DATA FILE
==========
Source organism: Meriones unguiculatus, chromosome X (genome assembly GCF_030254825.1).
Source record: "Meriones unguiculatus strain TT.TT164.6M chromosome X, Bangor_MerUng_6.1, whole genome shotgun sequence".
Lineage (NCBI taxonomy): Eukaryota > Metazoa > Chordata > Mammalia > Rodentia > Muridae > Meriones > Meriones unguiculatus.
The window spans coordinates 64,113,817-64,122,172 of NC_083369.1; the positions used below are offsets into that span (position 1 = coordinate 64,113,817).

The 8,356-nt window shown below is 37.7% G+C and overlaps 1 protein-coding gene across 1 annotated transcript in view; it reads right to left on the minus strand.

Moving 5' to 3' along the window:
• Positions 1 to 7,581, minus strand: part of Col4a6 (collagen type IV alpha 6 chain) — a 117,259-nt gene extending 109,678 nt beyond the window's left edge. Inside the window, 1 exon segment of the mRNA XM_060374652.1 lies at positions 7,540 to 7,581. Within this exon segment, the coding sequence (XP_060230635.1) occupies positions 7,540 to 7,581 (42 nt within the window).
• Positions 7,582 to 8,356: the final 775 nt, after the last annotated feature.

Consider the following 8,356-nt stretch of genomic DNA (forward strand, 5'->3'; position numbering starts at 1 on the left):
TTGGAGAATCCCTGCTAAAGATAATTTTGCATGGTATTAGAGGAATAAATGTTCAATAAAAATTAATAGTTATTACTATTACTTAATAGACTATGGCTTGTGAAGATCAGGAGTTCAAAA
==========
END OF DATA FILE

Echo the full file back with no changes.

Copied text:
Source organism: Meriones unguiculatus, chromosome X (genome assembly GCF_030254825.1).
Source record: "Meriones unguiculatus strain TT.TT164.6M chromosome X, Bangor_MerUng_6.1, whole genome shotgun sequence".
Lineage (NCBI taxonomy): Eukaryota > Metazoa > Chordata > Mammalia > Rodentia > Muridae > Meriones > Meriones unguiculatus.
The window spans coordinates 64,113,817-64,122,172 of NC_083369.1; the positions used below are offsets into that span (position 1 = coordinate 64,113,817).

The 8,356-nt window shown below is 37.7% G+C and overlaps 1 protein-coding gene across 1 annotated transcript in view; it reads right to left on the minus strand.

Moving 5' to 3' along the window:
• Positions 1 to 7,581, minus strand: part of Col4a6 (collagen type IV alpha 6 chain) — a 117,259-nt gene extending 109,678 nt beyond the window's left edge. Inside the window, 1 exon segment of the mRNA XM_060374652.1 lies at positions 7,540 to 7,581. Within this exon segment, the coding sequence (XP_060230635.1) occupies positions 7,540 to 7,581 (42 nt within the window).
• Positions 7,582 to 8,356: the final 775 nt, after the last annotated feature.

Consider the following 8,356-nt stretch of genomic DNA (forward strand, 5'->3'; position numbering starts at 1 on the left):
TTGGAGAATCCCTGCTAAAGATAATTTTGCATGGTATTAGAGGAATAAATGTTCAATAAAAATTAATAGTTATTACTATTACTTAATAGACTATGGCTTGTGAAGATCAGGAGTTCAAAA